CARLSON READY TO MAKE MOST OF BIG OPPORTUNITY LAKE BUENA VISTA, Fla., Jan. 15, 1999 -- Tyce Carlson lived even closer to the Indianapolis Motor Speedway than Jeff Gordon when both made their USAC midget debuts in 1989. Gordon, 17, drove...
CARLSON READY TO MAKE MOST OF BIG OPPORTUNITY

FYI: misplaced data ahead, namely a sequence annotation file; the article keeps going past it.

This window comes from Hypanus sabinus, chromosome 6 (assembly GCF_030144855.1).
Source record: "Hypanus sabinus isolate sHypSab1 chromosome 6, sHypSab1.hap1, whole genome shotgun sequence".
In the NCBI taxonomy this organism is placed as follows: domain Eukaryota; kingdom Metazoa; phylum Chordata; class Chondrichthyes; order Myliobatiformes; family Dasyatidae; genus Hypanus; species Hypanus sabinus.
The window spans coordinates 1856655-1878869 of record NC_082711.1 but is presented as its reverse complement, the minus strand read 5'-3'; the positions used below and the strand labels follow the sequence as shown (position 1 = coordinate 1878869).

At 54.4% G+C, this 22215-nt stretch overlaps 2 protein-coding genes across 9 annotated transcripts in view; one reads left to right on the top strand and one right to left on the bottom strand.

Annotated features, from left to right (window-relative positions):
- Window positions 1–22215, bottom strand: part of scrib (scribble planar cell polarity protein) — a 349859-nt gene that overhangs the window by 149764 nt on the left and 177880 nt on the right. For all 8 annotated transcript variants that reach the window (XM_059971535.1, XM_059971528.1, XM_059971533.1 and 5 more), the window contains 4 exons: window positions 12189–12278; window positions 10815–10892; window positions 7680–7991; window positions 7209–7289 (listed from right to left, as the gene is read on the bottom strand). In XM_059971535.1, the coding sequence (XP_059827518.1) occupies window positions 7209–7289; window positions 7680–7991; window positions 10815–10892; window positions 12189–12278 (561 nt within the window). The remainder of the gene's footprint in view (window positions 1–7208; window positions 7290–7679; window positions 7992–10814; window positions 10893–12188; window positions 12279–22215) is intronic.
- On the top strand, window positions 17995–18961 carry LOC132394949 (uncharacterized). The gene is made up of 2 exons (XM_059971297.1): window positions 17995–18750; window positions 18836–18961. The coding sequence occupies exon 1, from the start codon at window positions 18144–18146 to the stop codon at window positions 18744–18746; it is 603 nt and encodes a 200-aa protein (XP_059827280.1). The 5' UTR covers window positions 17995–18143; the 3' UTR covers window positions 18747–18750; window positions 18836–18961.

LAKE BUENA VISTA, Fla., Jan. 15, 1999 -- Tyce Carlson lived even closer to the Indianapolis Motor Speedway than Jeff Gordon when both made their USAC midget debuts in 1989. Gordon, 17, drove in 12 races, while Carlson, 18, competed in four. The next year Gordon won the USAC midget championship. Carlson finished 22nd in the standings. Gordon's racing career in the 1990s has been legendary. Carlson hasn't acquired quite the same fame and fortune. But this doesn't mean Gordon has worked any harder than Carlson. Tyce just hasn't had the same breaks come his way. Finally, Carlson is getting a break and hoping to make the most of it. Starting with the Pep Boys Indy Racing League season opener, the TransWorld Diversified Services Indy 200 at Walt Disney World Speedway on Jan. 24 at Orlando, Fla., Carlson is scheduled to drive the full season for the merged Blueprint-Immke Racing team. When the Indy Racing League was formed by Speedway President Tony George, Carlson sold all of his racing equipment, including a truck he had purchased to compete in the NASCAR Craftsman Truck Series, and made his racing goal to become a full-time Indy Racing League driver. It hasn't been easy for Carlson, the son of an Indianapolis bail bondsman. Over the first three seasons of the Indy Racing League, Carlson has started just nine races, only four last year. He did run in the 1997 Indy 500, qualifying 26th and finishing 19th. "It takes a lot of hard work," he said about becoming an overnight success. "I've been used to running 60 to 70 races a year and the last two, 2 1/2 years it's been cut down to five races a year while just pounding the pavement at all the IRL races. "But the opportunity that you get to get into the (IRL) race car, it kind of outweighs the bad days you have watching everybody else race." Carlson, who until he was 10 lived only a mile or so east of the Speedway, has driven everything available to make headway toward a full-time ride. He's driven a Lola, Dallara and G Force for PDM Racing, a Dallara for Team Pelfrey, a Dallara for Jim Immke and even took his Indy rookie orientation in a 1991 Lola owned by Team Loophole. "I've driven the Nissan engine, I've driven the Aurora engine. I've driven on Firestones, I've driven on Goodyears; whatever it takes," he said. "I mean, when somebody gives you the opportunity to get on the track, no matter what it takes, you've got to get out there and do it." Carlson's parents, Dick and Joyce, have been Tyce's staunchest backers since he started racing BMX bikes at age 12. "That's the only reason I'm here," he said. "It's hard when you start racing when you're 12, to actually race on (the income of) a paper route. They've given up a lot to see not only myself but their other children achieve their goals and dreams." Built like a football linebacker, his size has been a constant problem as he's tried to move into the tight cockpit confines of an open-wheel race car. He squeezed his body into that '91 Lola because it was his only opportunity. "It's been kind of an obstacle," he said of his size. "I've lost 23 pounds over the winter. I'm trying to lose a little bit more. If I get down to the goal I want to get to, I'm going to be losing a total of 50 pounds." Carlson started to gain weight when he went on the road racing and eating fast food. "You put on a couple pounds and, hey, it looks good on me, people are complimenting me," he said. "Next thing you know, you've put on a lot of pounds and then people aren't complimenting you anymore." Carlson says he carries no envy about Gordon's success. He noted that Gordon had a dream and worked hard at it, and Carlson is proud that his rival has done so well. "He won three series, he won in everything that he's been in, but it couldn't have been the cakewalk that a lot of people say it was," Carlson said. Carlson is excited that the merged Blueprint-Immke team will have an in-house engine program. He knows who is building the engines and what the rpms are on the dyno. He feels comfortable that he will have the power to qualify in the first two rows and the reliability to finish races. Married and father of a 2 1/2-year-old son, Carlson now lives just 2 miles east of the Speedway. His goals are to win races, stand on the podium and be fast qualifier, but there is one dream that has lingered in his mind since he saw his first "500" in 1976, won by Johnny Rutherford. "For my hometown crowd, for my parents, for my family, I really want to do good at the Speedway," he said.